As the co-founder of Clique Media Group—the parent company of our four content brands—Who What Wear, Byrdie, MyDomaine, and Obsessee—I’ve had many funny realizations as we’ve grown our company from two people to a team of over 150 within the past decade. In addition to reluctantly admitting that I can’t have coffee after 11:30 AM (gee thanks, insomnia), I’ve also finally embraced the fact that the more responsibilities I have, the more routine my life is becoming—and that’s not a bad thing.
Somewhere along the way, I discovered that the key to having a successful day—both at work and off-duty—is to create structure that’ll allow my days to run more predictably and calmly. Yes, on a good day, having these routines in place means it’s all smooth sailing (and who doesn’t love that?). But on a rough day, a day when everything goes wrong, these small daily steps often save my sanity.
1. Get (Enough) Sleep
When I first started my career, FOMO meant that burning the candle at both ends was standard operating procedure. But just because you can get by on a few hours of sleep and endless cups of coffee doesn’t mean that you should. The easiest way to set yourself up for a great day is simple: Sleep well the night before.
If falling asleep doesn’t come easily to you, it’s well worth figuring out your own best practices. Dr. Frank Lipman, an internationally recognized expert and author, got us in the habit of practicing an “electronic sundown.” Yep, it’s exactly what it sounds like: no phones, computers, or TVs for at least a couple of hours before bed.
Sure, you’ve heard it before, and yes the “no screentime” policy might not make sense for you. However what everyone can (and should) do is figure out how many hours you need to sleep per night and how much time it takes for you to wind down before going to bed. (Literally) rest assured, getting enough quality shuteye will make your life so much easier, it’s well worth not answering emails into the wee hours of the night.
2. Do the Proper Prep Whenever Possible
There’s so much going on when you wake up in the morning: Your inbox is filling up, your dog needs to go for a walk, it’s raining and you can’t find your one working umbrella. Give yourself a break by doing as much as possible the night before: Pick out your outfit, make your lunch, get your work bag together, put your keys where you know you’ll see them.
The big takeaway here: Make as many decisions for yourself the night before so you don’t suffer from decision fatigue before you even get to the office.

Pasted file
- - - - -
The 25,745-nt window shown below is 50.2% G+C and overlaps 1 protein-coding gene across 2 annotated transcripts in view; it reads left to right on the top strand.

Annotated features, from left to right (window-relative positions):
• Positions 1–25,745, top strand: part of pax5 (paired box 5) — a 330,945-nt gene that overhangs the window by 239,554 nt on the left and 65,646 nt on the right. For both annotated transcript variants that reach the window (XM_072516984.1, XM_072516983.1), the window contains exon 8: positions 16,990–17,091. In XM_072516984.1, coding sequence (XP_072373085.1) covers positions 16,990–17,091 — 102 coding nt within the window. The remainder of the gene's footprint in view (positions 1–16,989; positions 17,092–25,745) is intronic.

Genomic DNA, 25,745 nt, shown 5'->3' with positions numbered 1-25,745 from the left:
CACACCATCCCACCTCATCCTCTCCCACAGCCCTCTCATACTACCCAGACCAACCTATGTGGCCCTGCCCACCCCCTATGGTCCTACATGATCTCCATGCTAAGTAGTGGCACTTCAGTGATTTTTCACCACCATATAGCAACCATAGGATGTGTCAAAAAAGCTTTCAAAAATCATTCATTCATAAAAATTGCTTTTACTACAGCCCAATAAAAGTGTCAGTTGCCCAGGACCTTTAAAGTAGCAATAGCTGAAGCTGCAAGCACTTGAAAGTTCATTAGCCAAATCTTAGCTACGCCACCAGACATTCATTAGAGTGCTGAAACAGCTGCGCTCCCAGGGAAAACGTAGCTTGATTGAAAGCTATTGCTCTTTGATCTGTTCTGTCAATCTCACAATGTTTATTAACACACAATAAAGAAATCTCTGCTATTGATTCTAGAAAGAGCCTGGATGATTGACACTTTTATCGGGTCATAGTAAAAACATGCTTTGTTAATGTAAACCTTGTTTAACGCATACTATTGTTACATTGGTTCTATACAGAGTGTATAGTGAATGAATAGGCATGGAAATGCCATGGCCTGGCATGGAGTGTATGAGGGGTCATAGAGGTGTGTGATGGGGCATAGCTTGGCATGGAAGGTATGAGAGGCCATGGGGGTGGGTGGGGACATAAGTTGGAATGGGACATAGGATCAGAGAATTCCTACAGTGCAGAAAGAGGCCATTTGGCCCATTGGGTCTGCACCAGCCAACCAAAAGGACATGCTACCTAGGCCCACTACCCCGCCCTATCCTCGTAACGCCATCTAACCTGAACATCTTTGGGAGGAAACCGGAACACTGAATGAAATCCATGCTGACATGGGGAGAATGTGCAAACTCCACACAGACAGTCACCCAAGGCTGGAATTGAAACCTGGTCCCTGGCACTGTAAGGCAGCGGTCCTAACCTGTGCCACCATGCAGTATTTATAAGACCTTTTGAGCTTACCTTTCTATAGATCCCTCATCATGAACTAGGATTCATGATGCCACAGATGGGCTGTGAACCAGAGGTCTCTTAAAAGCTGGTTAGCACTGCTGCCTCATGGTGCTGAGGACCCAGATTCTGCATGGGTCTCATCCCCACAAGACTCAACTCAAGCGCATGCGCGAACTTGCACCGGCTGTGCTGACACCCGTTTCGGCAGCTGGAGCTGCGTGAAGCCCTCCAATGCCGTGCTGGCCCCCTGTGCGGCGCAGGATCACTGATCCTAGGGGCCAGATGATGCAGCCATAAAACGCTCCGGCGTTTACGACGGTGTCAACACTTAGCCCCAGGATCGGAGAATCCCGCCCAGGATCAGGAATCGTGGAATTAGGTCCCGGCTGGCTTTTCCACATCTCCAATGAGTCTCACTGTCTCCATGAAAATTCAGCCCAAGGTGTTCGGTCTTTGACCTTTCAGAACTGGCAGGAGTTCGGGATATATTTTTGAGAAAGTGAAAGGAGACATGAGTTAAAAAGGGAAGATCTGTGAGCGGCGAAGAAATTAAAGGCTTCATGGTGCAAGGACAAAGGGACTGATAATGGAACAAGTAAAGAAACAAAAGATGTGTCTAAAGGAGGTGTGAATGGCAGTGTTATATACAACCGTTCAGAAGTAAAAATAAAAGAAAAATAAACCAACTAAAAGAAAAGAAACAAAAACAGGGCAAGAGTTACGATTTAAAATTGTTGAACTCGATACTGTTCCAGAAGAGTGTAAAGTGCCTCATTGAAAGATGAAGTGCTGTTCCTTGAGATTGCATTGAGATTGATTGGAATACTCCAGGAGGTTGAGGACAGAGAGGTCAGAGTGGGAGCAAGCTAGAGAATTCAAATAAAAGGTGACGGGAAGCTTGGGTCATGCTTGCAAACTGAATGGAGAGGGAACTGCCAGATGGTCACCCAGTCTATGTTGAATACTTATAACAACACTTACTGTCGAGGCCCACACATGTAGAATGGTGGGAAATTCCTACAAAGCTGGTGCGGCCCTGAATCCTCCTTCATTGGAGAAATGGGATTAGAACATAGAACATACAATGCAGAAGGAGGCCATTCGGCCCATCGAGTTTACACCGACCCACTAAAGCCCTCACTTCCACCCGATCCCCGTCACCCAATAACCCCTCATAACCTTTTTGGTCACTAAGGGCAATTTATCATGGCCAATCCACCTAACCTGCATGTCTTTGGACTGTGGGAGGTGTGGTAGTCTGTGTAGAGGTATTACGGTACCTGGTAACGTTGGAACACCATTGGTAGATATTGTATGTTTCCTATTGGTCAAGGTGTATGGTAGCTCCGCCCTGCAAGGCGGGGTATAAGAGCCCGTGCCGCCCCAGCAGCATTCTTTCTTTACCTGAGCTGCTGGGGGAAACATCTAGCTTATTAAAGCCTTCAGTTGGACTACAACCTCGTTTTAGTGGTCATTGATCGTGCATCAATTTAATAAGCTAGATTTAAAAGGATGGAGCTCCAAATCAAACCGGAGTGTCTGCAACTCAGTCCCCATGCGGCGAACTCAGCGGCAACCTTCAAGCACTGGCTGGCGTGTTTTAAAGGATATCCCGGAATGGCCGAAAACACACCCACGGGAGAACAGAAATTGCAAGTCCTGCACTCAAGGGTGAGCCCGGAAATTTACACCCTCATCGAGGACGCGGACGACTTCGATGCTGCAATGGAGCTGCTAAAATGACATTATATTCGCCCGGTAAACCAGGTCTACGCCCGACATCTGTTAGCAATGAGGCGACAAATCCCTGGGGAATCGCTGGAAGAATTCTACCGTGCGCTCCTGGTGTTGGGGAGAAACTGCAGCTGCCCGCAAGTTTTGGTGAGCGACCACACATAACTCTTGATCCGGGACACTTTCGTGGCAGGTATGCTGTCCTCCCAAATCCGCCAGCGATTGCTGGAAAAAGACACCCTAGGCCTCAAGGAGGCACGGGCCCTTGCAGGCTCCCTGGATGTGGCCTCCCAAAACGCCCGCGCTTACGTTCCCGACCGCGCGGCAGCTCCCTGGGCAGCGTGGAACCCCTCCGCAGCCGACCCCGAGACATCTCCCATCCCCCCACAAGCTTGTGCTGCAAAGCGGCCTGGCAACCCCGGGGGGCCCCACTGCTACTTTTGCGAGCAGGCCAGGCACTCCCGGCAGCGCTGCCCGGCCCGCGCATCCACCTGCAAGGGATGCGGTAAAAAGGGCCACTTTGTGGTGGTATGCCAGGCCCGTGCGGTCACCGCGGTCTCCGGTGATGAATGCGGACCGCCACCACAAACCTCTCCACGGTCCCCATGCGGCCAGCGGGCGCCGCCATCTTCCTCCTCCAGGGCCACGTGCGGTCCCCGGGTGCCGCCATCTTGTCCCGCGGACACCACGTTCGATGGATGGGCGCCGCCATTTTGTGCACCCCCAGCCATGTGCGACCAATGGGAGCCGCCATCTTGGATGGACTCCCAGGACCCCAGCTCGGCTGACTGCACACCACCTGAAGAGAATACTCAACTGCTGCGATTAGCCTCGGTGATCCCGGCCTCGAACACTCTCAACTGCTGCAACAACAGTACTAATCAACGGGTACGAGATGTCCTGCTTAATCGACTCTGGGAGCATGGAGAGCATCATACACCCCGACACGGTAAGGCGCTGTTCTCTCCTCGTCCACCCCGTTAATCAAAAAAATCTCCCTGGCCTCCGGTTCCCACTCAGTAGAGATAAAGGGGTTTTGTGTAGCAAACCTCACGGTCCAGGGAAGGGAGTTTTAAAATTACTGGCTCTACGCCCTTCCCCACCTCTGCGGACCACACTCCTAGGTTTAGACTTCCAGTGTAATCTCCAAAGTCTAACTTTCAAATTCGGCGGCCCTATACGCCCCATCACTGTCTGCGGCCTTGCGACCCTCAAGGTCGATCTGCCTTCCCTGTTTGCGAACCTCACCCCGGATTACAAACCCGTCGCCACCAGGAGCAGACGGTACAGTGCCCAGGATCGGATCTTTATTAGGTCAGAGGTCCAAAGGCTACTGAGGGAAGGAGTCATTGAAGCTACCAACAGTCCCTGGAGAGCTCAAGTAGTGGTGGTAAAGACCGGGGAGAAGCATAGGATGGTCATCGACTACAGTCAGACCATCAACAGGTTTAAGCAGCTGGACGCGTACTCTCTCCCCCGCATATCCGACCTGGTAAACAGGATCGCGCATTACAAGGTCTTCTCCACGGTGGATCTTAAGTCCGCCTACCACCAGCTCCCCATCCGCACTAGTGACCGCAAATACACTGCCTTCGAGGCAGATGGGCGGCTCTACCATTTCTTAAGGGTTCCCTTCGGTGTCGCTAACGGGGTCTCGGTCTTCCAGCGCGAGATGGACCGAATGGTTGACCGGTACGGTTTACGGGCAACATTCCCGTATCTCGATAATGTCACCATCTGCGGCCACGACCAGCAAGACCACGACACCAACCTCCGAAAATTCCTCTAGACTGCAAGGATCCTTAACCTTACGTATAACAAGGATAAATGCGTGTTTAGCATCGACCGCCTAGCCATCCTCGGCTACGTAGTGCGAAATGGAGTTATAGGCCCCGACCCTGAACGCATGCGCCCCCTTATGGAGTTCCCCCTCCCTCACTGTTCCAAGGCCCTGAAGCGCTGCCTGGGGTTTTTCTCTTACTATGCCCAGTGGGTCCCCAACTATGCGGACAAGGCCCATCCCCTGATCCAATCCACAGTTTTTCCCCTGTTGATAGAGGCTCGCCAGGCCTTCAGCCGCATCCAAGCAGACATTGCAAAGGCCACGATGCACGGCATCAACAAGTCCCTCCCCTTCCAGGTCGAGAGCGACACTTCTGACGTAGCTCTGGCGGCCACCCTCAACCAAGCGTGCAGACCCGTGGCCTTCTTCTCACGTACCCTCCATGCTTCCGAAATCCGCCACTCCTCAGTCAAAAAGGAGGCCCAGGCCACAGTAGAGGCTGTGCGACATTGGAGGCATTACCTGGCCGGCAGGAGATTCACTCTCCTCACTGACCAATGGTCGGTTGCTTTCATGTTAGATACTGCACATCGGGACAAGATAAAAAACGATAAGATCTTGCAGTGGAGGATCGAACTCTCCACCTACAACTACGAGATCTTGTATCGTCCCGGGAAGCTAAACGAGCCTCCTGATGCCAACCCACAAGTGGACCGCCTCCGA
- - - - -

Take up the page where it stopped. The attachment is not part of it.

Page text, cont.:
And when you do get to the office, the prep doesn’t stop. In fact, that brings us to:
3. Find a To-Do List System That Works for You
There’s something so satisfying about being able to check things off a to-do list, but that’s not the only reason I start my morning by creating one. It really helps set my intentions for the day and keep me focused. Personally, I love handwriting a list in my go-to notebook, but if I don’t have time for that, I make a list in Evernote, which is basically my best friend.
However, that might not work for you. That’s why so many choices exist. If you’re currently not having any success with pen and paper, try downloading an app. And if an app’s only distracting you, try sticky notes. Somewhere, out there, is a method that’ll make your life easier—however no one can find it besides you.
4. Schedule Like Your Life Depends on It
Similar to the tip above, one way to make sure you’re staying focused and accomplishing as much as possible is to know what you have coming up on a given day, week, or month. (Oh, and this might seem obvious, but have one place to keep all this information—whether it’s an old-fashioned planner or Google Calendar.)
In my iCal, I’ll set aside specific hours to respond to email, devote chunks of time to certain projects, and use the timeline I create to ensure everything pressing gets done. Will certain to-do items get pushed due to unforeseen emergencies? Of course, but having a record of them makes it easier to bump them to another day or week.
5. Take Breaks When You Need Them
When you’re trying to solve a problem or come up with a new idea for something, and the answer isn’t appearing, don’t sit at your desk stressing out. Sometimes you just need to take a break. Getting up from your workspace, enjoying a little change of scenery, and just moving around sometimes gives you the perspective you need to get inspired and tackle the issue that’s been stumping you.
And, like everything else, this break should be whatever works for you: Go for a walk, talk to a co-worker, grab coffee with a colleague you never see outside meetings, eat lunch away from your desk, check out a cool site. It’s amazing how much more perspective you can get on a situation when you step away from it for just a little bit.
So here’s the thing: Like rules, routines are made to be broken, and inevitably some crisis will disrupt your finely planned routine. Don’t worry about it too much; just try to get back on track again tomorrow, and, in the meantime, that’s what happy hour’s for. Or so I hear. Do you have your own routine that makes your day go smoothly. Tell me on Twitter @HillaryKerr.